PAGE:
In regard to transformers on poles and transformers on the ground in residential neighborhoods, probably not. The magnetic field is very high close to these units, but drops off rapidly as one moves away. At 4 to 5 feet the field is usually down to background levels, and people are seldom that close for a significant period of time. On the other hand, the wires feeding into and out of the transformer produce fields that may not drop off as quickly. The real question is: How close are these wires (underground or overhead) and how high is their field?
In regard to transformers in vaults associated with large commercial buildings, or on the other side of a wall in a commercial building, yes they are a problem. Extremely high fields can be created in occupied areas adjacent to these units. The same applies to other components of the electrical system connected to the transformers.
Most of the wires that pass through walls, floors, and ceilings are actually cables containing two or more current carrying conductors. At any point in time, the current is flowing in one direction on one wire, and in the opposite direction on the other wire. Since these wires are very close together inside the cable jacket, the magnetic field around one wire is cancelled by the opposite magnetic field around the other wire. The field is negligible a few inches from the wire. EMF problems occur when this balance is destroyed by electrical wiring errors.
RF measurements and cell tower surveys are discussed in depth on another page of this site.
News coverage of an issue as controversial and complex as EMF health effects is more likely to reflect the views of whichever interest group has been the most successful at capturing the attention (or securing the support) of the media. Journalists are, for the most part, generalists who are required to cover a wide range of issues, and who often lack the background to understand the information in a press release. This makes them vulnerable to the influence of any "specialists" to whom they turn for assistance. If you are really interested in something, at least find and read the press release of the organization who performed the work or issued the report.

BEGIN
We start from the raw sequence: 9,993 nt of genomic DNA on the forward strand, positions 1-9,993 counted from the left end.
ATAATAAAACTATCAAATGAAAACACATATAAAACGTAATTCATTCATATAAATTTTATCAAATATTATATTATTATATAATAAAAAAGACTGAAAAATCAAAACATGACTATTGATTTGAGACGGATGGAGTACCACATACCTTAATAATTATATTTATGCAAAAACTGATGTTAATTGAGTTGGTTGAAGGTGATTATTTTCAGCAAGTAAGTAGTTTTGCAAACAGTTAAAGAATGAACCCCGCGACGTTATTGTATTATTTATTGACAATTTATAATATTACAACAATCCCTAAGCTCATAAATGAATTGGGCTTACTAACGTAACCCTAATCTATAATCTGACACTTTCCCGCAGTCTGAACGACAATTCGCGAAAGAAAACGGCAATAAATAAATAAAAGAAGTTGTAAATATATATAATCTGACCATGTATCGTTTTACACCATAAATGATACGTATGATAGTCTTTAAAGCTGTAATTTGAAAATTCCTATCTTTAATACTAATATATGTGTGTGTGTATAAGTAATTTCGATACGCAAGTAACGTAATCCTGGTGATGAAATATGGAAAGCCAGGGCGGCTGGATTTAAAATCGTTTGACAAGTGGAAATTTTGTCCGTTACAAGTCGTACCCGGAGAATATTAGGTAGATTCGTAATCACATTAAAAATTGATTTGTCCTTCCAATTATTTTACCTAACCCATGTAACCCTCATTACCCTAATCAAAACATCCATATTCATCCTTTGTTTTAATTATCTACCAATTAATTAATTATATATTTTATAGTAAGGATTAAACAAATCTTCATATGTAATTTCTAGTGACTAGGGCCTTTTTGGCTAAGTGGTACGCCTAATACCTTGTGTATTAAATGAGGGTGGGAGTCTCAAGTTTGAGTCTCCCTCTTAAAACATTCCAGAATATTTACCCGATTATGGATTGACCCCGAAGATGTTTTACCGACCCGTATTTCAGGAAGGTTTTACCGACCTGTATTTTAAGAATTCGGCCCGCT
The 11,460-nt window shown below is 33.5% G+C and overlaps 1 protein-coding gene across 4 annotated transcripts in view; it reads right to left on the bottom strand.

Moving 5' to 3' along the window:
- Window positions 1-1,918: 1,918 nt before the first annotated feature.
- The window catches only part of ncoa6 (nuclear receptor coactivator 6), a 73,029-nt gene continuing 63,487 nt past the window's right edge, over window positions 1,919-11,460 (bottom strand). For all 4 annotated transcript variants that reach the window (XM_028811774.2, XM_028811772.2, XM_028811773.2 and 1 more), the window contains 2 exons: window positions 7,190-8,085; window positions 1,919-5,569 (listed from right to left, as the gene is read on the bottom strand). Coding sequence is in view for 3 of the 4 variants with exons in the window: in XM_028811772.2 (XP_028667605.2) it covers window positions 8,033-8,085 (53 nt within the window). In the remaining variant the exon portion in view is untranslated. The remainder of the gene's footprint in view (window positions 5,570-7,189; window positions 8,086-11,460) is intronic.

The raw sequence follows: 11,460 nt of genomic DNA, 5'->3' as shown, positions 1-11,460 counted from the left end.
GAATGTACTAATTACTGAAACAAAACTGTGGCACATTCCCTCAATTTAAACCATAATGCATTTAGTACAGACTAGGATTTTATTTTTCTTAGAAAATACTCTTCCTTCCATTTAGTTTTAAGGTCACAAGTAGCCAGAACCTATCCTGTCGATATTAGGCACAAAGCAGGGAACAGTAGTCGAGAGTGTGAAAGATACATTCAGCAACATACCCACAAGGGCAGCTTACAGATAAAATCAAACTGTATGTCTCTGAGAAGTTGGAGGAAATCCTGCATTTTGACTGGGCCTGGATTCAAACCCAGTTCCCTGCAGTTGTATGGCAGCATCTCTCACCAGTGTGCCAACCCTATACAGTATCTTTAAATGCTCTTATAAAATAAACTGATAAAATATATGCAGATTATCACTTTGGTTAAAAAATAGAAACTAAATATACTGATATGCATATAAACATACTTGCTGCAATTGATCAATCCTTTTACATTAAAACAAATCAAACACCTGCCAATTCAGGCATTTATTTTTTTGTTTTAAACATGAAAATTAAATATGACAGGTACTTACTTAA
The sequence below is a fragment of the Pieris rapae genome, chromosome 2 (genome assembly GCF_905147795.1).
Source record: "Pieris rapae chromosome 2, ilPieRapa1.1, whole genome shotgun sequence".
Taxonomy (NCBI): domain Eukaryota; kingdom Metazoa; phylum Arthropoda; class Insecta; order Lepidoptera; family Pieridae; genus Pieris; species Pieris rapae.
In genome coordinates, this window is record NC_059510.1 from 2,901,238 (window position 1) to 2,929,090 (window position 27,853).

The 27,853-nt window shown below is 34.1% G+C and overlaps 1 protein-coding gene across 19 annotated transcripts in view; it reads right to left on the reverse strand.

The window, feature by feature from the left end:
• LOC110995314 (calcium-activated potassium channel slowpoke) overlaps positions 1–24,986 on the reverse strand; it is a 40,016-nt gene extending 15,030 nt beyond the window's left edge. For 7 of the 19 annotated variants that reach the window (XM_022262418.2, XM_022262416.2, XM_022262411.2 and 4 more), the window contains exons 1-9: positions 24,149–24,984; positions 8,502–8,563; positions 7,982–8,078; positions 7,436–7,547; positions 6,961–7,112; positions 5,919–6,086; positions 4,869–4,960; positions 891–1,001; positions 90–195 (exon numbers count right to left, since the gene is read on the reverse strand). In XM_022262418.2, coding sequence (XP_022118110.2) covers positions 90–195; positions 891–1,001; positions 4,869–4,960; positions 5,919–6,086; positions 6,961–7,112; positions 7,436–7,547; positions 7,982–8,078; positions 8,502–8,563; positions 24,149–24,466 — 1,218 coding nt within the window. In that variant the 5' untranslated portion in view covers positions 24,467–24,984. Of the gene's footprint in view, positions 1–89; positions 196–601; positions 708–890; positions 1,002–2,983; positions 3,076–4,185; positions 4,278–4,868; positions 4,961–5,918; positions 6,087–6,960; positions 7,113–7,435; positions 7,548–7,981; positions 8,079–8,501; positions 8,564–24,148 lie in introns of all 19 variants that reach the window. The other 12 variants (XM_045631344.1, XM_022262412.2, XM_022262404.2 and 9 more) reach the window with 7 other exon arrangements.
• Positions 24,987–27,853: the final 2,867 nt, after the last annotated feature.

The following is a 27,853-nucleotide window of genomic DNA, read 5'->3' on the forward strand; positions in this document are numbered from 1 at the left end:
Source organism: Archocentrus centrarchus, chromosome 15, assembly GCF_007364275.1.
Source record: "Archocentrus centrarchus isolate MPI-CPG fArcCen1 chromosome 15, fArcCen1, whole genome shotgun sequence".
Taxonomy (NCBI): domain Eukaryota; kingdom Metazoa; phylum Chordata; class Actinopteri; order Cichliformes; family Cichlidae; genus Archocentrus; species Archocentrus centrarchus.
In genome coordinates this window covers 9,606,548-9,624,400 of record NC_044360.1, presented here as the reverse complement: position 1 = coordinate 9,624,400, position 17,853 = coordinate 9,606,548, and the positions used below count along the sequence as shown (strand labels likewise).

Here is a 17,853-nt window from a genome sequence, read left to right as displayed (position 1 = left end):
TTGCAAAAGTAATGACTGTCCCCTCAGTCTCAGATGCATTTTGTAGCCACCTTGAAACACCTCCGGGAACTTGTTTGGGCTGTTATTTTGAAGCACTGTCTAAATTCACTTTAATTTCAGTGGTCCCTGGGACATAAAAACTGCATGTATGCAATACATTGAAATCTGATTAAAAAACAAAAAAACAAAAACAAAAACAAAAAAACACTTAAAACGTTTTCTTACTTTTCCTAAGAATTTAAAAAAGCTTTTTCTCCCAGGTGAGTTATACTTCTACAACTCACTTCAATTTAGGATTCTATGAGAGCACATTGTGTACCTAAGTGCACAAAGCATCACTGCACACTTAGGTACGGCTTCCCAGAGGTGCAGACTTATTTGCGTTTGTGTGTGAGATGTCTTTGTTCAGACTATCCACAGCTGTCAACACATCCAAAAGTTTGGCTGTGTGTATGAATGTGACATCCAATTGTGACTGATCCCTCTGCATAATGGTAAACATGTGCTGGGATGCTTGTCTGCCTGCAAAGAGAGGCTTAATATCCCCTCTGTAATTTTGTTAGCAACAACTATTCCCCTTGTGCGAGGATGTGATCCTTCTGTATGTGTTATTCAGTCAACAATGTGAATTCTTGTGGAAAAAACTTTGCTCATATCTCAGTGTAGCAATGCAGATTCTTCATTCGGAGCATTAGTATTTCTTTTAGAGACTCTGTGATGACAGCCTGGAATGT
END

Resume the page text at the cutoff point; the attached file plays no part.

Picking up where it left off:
As for what you find on the Internet...., just be sure to read multiple sources. Beware of sites which prey upon your fears, or encourage adversarial actions. Misinformation is rampant. Also watch out for EMF mail lists and newsgroups populated by pseudo-experts who are all too eager to dispense questionable advice. Quacks
This is what I call the universal question. It may be phrased differently, but the underlying request is always the same: "Tell me if this is a safe place to live or work." In surveys of homes near power lines, or in the evaluation of an office environment, the client is not always sure how to respond to measured field levels that are somewhere between very low and very high.
With many chemical or physical agents (lead, radon, etc.) that are thought to represent an environmental health risk, recognized standards exist for limiting exposure. Unfortunately, this is not yet the case for power frequency electric and magnetic fields. Therefore, any attempt to definitively classify an environment as safe or unsafe would not be possible for at least two reasons:
What we can do is ensure that you have access to authoritative, unbiased information designed to inform the general public about electric and magnetic field health effects research. You will also be provided data on average field levels that have been shown to exist in comparable environments through nationwide studies, and through our own 21 years of performing measurement surveys. Following this, you should be in a position to make a responsible and informed decision that is consistent with your priorities, and not those of the EMF consultant, the electric utility, or any other organization.